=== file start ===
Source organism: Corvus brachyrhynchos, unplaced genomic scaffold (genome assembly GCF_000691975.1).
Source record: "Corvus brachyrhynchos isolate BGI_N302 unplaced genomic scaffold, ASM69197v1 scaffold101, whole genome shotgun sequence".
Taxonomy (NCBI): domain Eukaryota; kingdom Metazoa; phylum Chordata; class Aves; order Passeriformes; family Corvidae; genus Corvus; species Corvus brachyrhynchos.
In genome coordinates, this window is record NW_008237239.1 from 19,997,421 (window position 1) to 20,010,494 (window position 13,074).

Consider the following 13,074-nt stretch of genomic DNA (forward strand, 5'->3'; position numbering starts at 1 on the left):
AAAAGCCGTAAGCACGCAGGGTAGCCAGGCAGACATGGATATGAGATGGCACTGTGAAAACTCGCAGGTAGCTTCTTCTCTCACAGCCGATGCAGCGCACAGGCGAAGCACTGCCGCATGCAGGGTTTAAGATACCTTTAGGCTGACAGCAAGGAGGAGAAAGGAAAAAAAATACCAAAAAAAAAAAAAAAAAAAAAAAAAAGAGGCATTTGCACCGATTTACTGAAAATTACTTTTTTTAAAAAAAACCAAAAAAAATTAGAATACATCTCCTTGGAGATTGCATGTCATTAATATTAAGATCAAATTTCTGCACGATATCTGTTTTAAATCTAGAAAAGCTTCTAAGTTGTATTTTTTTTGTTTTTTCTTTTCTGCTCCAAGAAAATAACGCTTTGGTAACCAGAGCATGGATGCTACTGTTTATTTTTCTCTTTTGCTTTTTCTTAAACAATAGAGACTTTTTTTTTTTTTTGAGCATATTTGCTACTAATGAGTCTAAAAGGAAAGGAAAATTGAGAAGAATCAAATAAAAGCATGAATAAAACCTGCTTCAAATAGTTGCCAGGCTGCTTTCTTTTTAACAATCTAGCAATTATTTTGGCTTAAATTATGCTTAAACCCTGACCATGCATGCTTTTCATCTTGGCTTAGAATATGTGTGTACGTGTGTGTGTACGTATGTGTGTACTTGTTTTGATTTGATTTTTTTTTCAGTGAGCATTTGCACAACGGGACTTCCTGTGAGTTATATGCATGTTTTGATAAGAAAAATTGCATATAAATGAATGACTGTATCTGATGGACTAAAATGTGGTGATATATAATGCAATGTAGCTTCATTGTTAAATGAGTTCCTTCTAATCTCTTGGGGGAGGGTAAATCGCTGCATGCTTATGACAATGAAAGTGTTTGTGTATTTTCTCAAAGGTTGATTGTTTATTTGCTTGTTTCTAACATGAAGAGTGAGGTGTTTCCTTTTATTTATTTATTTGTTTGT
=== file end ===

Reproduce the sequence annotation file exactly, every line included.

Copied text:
Source organism: Corvus brachyrhynchos, unplaced genomic scaffold (genome assembly GCF_000691975.1).
Source record: "Corvus brachyrhynchos isolate BGI_N302 unplaced genomic scaffold, ASM69197v1 scaffold101, whole genome shotgun sequence".
Taxonomy (NCBI): domain Eukaryota; kingdom Metazoa; phylum Chordata; class Aves; order Passeriformes; family Corvidae; genus Corvus; species Corvus brachyrhynchos.
In genome coordinates, this window is record NW_008237239.1 from 19,997,421 (window position 1) to 20,010,494 (window position 13,074).

Consider the following 13,074-nt stretch of genomic DNA (forward strand, 5'->3'; position numbering starts at 1 on the left):
AAAAGCCGTAAGCACGCAGGGTAGCCAGGCAGACATGGATATGAGATGGCACTGTGAAAACTCGCAGGTAGCTTCTTCTCTCACAGCCGATGCAGCGCACAGGCGAAGCACTGCCGCATGCAGGGTTTAAGATACCTTTAGGCTGACAGCAAGGAGGAGAAAGGAAAAAAAATACCAAAAAAAAAAAAAAAAAAAAAAAAAAGAGGCATTTGCACCGATTTACTGAAAATTACTTTTTTTAAAAAAAACCAAAAAAAATTAGAATACATCTCCTTGGAGATTGCATGTCATTAATATTAAGATCAAATTTCTGCACGATATCTGTTTTAAATCTAGAAAAGCTTCTAAGTTGTATTTTTTTTGTTTTTTCTTTTCTGCTCCAAGAAAATAACGCTTTGGTAACCAGAGCATGGATGCTACTGTTTATTTTTCTCTTTTGCTTTTTCTTAAACAATAGAGACTTTTTTTTTTTTTTGAGCATATTTGCTACTAATGAGTCTAAAAGGAAAGGAAAATTGAGAAGAATCAAATAAAAGCATGAATAAAACCTGCTTCAAATAGTTGCCAGGCTGCTTTCTTTTTAACAATCTAGCAATTATTTTGGCTTAAATTATGCTTAAACCCTGACCATGCATGCTTTTCATCTTGGCTTAGAATATGTGTGTACGTGTGTGTGTACGTATGTGTGTACTTGTTTTGATTTGATTTTTTTTTCAGTGAGCATTTGCACAACGGGACTTCCTGTGAGTTATATGCATGTTTTGATAAGAAAAATTGCATATAAATGAATGACTGTATCTGATGGACTAAAATGTGGTGATATATAATGCAATGTAGCTTCATTGTTAAATGAGTTCCTTCTAATCTCTTGGGGGAGGGTAAATCGCTGCATGCTTATGACAATGAAAGTGTTTGTGTATTTTCTCAAAGGTTGATTGTTTATTTGCTTGTTTCTAACATGAAGAGTGAGGTGTTTCCTTTTATTTATTTATTTGTTTGT